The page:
Looks like there are a few more hiccups to be found with Google's Android 8.1 developer preview. In addition to pulling all the OTA files, Google has also placed a hold on the developer preview factory image for the new Pixel 2, though images for other devices, such as the larger Pixel 2 XL, are still available. The explanation? A bootloader configuration issue. Read More
Restart functionality has been in many Android skins for years, but Google only officially introduced it to stock Android last year with Android 7.1. However, the pop-up that appeared when you hit the restart button still showed the default text for a shut-down instead of 'Restarting...', which is much more logical. Android 8.1 Oreo fixes this issue, and brings a splash of color to both the shut-down and restart screens to go with the new power menu design. Read More
Android Pay has grown substantially since the original launch to cover all the major banks in the US. However, there are a lot of small banks and credit unions. It's hard to even believe there are so many, but here we are with yet another list of new financial institutions. There's a twist this time, though. Google has also provided additional details on which Synchrony private label cards are supported by Android Pay. Read More
After two years in development, the web-based Google Earth 9.0 debuted earlier this year. The new version runs entirely in the web browser, but it only works in Google Chrome. This is because it used Portable Native Client (NaCl), a technology that allows C and C++ code to run in the Chrome browser. Since no other browser bothered implementing NaCl, the Earth web app was exclusive to Chrome.
That is now changing, as the Twitter account for Google Earth revealed that Firefox support is in the works: Read More
Google's long-rumored live TV service finally arrived earlier this year as 'YouTube TV.' Even from the start, it was a pretty solid offering, and Google has continued to add more channels and expand to more areas. But for a service called 'YouTube TV,' the lack of smart TV/Android TV applications was a major omission. To date, the only way to watch content on the big screen has been with a Chromecast.
That changes today, as YouTube has announced that applications for Android TV and Xbox One will be released within the next few days. Read More
Google Lens is taking its sweet time getting ready for its full-fledged debut. The juiced-up version of Google Goggles is already available to those who use the first- and second-generation Pixel smartphones, but it's cooped up in the Photos app and has yet to appear in Assistant, as promised back in May at I/O. One of the reasons for this delay appears to be aesthetic, as Google Photos v3.8 shows off a new animation while Lens is analyzing a photo. Read More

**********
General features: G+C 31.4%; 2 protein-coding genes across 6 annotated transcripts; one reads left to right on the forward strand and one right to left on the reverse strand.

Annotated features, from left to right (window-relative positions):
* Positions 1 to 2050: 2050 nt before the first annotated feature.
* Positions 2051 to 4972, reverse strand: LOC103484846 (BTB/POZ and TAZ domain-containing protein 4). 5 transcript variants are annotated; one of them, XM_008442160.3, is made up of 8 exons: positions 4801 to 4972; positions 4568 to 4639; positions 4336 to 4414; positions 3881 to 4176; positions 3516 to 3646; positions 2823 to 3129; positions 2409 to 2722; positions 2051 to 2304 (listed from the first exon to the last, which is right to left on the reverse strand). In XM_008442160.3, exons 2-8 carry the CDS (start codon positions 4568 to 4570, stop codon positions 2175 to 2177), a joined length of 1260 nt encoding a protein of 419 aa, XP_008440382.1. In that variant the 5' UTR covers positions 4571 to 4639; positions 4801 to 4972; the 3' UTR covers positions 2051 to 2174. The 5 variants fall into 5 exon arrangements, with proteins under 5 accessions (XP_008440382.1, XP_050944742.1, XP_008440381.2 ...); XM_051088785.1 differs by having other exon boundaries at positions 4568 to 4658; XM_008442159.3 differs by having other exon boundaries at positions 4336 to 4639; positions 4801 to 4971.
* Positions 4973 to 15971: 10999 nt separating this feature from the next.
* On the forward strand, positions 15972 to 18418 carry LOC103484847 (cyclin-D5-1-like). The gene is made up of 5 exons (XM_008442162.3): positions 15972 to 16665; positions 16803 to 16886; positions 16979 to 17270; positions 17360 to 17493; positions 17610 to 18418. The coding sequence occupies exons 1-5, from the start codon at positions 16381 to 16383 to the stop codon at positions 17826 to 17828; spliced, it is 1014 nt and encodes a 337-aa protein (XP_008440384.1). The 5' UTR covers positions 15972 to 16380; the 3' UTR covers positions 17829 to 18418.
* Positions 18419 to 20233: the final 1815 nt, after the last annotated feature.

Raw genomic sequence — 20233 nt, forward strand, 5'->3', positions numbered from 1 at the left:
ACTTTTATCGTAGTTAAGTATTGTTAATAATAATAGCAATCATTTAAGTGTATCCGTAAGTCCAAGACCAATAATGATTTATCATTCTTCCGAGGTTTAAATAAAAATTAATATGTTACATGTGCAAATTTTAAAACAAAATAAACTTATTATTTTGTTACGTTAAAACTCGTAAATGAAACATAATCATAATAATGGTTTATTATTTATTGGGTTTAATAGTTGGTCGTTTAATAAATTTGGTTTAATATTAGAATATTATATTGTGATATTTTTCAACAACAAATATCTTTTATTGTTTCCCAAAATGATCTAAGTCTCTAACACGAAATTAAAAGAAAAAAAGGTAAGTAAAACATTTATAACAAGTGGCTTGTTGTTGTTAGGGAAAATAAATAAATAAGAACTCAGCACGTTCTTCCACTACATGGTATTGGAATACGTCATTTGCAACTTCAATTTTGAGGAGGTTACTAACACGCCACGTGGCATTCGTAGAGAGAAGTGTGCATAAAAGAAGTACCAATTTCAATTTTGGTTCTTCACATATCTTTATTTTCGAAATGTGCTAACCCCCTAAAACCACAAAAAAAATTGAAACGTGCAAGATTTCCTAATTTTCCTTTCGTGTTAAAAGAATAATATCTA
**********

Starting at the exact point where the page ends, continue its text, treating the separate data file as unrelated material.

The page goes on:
These days, a lot of phones come with some form of ambient/always-on displays. Samsung, Motorola, LG, and Google all have phones with a variant of this feature, and it can really come in handy if you just need to check something in a pinch. But while Google has updated its Ambient Display with 8.1 Oreo, it's still missing one crucial feature: battery level. However, you can help push Google to add it by starring this issue in its Issue Tracker. Read More
Google's hardware has always been difficult to purchase, if you happen to live outside of a handful of countries. The original Pixels were only sold by Google in six regions - Australia, Canada, Germany, Puerto Rico, United Kingdom, and the United States. The Pixel 2 and 2 XL were originally limited to those regions as well, but now the XL is expanding to Italy and Spain. Read More
For the circumstances in which Android Auto is used, you'd think that Google would pay extra attention in getting everything just right. But with issues in just the past few months regarding Maps, the Ok Google command, and Play Music, it's clear that that's not the case. Our latest Android Auto issues come from owners of Google's brand-new Pixel 2 XL. Read More
Until today, if you wanted to use Google Search in another locale or language, all you had to do was type Google into the address bar with a different country code top level domain (ccTLD for short) and you'd be good to go. This might be useful if you lived abroad but preferred to have your search results more tailored towards your home country, or if you lived in a smaller country and simply liked the results from google.com better.
In a blog post today, Google has announced that it will be changing the way it labels country services in Search, so that search results will be customized to a user's location, independent of whichever domain is in use. Read More